As the school year opens ...
As the school year opens, I think of so many strategies to configure poor performing schools. What I am about to say is probably going to sound so anachronistic, but I feel sometimes it just pays to reinvent the wheel.
Many schools have been identified as poor performing schools. Many places have given parents the option of trying a charter school in that instance. Or, a magnet school is another option, so enticing with its specialty, be it science, the arts, or languages etc.
How did it all get so complicated that kids had to take an hour bus ride each way to garner the type of education they deserved?
When I taught in a school that was tethering or falling below baseline for standardized testing, we quickly pulled together on staff development sessions to explore methods, materials, and discipline. We also reviewed areas where more teacher aides were
needed. Our aides either stayed in the classroom with a student or took them in the back of the room as they saw appropriate. These aides were very good with the students and familiar with the material. Some classes could have had as many as three aides, but it worked. Test scores came up and schools ran okay again.
My friends and taxpayers, it sure beat paying for extra buses, renting warehouses to serve as schools, and having kids attend a school so different from where their neighborhood friends live.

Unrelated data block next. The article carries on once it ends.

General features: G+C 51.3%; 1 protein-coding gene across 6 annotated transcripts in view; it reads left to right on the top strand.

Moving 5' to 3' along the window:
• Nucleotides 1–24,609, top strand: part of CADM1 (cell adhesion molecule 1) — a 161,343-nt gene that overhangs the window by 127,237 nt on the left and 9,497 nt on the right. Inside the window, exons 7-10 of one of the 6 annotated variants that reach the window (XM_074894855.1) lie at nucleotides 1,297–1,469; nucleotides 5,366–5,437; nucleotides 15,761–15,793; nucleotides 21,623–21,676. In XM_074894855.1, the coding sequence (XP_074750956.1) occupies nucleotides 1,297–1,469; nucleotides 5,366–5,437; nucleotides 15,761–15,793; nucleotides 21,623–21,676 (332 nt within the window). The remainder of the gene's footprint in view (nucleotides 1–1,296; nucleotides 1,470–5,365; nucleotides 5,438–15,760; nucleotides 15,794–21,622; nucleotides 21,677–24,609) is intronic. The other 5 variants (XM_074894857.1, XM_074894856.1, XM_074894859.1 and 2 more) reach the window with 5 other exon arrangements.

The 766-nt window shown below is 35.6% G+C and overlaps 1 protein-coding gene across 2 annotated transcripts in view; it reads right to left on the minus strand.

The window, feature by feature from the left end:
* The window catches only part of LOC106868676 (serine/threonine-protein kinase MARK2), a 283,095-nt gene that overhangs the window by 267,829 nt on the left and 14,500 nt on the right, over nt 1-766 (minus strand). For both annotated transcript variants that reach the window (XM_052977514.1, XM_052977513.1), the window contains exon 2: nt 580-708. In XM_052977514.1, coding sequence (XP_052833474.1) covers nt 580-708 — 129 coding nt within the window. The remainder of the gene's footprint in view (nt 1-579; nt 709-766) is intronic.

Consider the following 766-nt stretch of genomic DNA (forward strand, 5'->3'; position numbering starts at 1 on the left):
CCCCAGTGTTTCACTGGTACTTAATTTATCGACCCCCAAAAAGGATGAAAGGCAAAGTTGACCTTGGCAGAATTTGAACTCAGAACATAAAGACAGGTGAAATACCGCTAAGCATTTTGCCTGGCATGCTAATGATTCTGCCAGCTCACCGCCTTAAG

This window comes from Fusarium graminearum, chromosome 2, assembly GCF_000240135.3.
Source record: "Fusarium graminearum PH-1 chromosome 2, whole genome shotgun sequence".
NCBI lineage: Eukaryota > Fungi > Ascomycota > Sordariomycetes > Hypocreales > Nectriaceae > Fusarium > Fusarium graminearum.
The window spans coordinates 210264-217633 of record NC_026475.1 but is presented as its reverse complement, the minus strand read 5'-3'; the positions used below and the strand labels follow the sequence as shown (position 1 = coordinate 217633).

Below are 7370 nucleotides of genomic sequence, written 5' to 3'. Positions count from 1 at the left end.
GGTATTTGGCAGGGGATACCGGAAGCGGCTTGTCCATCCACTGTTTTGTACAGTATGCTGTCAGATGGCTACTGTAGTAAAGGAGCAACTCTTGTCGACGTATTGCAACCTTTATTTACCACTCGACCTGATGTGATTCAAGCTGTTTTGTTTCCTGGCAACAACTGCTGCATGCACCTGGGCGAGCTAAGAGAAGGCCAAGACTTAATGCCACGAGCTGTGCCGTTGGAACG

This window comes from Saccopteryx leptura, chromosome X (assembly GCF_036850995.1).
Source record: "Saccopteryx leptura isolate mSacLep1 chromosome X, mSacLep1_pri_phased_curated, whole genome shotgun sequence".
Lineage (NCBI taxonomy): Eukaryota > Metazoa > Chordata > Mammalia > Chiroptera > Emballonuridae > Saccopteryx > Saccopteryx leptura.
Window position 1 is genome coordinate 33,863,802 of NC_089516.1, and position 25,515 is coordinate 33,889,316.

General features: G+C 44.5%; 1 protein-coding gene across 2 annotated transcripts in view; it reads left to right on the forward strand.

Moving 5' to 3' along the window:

There are so many supplemental components that can be used to cut down on the extra cost.
Your child is a science whiz you say? Great, so have the gifted science teacher go on a floating basis and see you student three times a week.
It worked in the 60's, and I bet it would work again.
Having school aides who are so committed to raising a child's level of learning is important. They need to be trained and most of them end up being an asset.
And, always remember this… The testing is not the sum total of your student. Some standardized testing is necessary. Maybe two each year. But, those tests do not measure ambition, creativity and people skills.
Let's get back to the way it used to be. That way no poor soul has to sit in an office calculating how much voucher money goes to what family or coordinate a circuitous bus route for students who have not thrived in their neighborhood schools.
Elm Hall Circle